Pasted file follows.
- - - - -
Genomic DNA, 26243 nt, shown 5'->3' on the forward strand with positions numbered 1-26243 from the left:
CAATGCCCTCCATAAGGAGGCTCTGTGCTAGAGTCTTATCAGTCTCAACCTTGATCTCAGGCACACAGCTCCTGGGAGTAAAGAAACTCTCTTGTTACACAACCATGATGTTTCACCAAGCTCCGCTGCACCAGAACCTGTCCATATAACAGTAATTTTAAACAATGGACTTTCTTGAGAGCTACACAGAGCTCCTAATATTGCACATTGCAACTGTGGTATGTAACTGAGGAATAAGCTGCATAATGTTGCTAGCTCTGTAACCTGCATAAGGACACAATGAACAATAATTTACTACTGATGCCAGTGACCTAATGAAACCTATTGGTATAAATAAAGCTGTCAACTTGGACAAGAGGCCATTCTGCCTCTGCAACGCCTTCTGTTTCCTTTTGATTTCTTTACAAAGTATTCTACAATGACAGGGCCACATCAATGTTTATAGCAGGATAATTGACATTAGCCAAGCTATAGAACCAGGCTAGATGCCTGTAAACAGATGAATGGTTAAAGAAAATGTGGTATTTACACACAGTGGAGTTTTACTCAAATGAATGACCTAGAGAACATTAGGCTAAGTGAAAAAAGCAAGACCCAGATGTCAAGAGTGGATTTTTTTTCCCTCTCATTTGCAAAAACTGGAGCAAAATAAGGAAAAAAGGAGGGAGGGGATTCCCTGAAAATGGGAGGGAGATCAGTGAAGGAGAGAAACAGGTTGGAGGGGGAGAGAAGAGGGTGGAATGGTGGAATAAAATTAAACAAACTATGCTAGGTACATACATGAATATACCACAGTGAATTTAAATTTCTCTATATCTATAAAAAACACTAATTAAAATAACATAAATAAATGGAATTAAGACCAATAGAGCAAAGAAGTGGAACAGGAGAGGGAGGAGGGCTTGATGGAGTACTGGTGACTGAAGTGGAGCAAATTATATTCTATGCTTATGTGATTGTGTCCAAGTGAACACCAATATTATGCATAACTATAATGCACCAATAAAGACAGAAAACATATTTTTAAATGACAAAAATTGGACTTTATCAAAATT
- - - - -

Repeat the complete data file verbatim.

Genomic DNA, 26243 nt, shown 5'->3' on the forward strand with positions numbered 1-26243 from the left:
CAATGCCCTCCATAAGGAGGCTCTGTGCTAGAGTCTTATCAGTCTCAACCTTGATCTCAGGCACACAGCTCCTGGGAGTAAAGAAACTCTCTTGTTACACAACCATGATGTTTCACCAAGCTCCGCTGCACCAGAACCTGTCCATATAACAGTAATTTTAAACAATGGACTTTCTTGAGAGCTACACAGAGCTCCTAATATTGCACATTGCAACTGTGGTATGTAACTGAGGAATAAGCTGCATAATGTTGCTAGCTCTGTAACCTGCATAAGGACACAATGAACAATAATTTACTACTGATGCCAGTGACCTAATGAAACCTATTGGTATAAATAAAGCTGTCAACTTGGACAAGAGGCCATTCTGCCTCTGCAACGCCTTCTGTTTCCTTTTGATTTCTTTACAAAGTATTCTACAATGACAGGGCCACATCAATGTTTATAGCAGGATAATTGACATTAGCCAAGCTATAGAACCAGGCTAGATGCCTGTAAACAGATGAATGGTTAAAGAAAATGTGGTATTTACACACAGTGGAGTTTTACTCAAATGAATGACCTAGAGAACATTAGGCTAAGTGAAAAAAGCAAGACCCAGATGTCAAGAGTGGATTTTTTTTCCCTCTCATTTGCAAAAACTGGAGCAAAATAAGGAAAAAAGGAGGGAGGGGATTCCCTGAAAATGGGAGGGAGATCAGTGAAGGAGAGAAACAGGTTGGAGGGGGAGAGAAGAGGGTGGAATGGTGGAATAAAATTAAACAAACTATGCTAGGTACATACATGAATATACCACAGTGAATTTAAATTTCTCTATATCTATAAAAAACACTAATTAAAATAACATAAATAAATGGAATTAAGACCAATAGAGCAAAGAAGTGGAACAGGAGAGGGAGGAGGGCTTGATGGAGTACTGGTGACTGAAGTGGAGCAAATTATATTCTATGCTTATGTGATTGTGTCCAAGTGAACACCAATATTATGCATAACTATAATGCACCAATAAAGACAGAAAACATATTTTTAAATGACAAAAATTGGACTTTATCAAAATT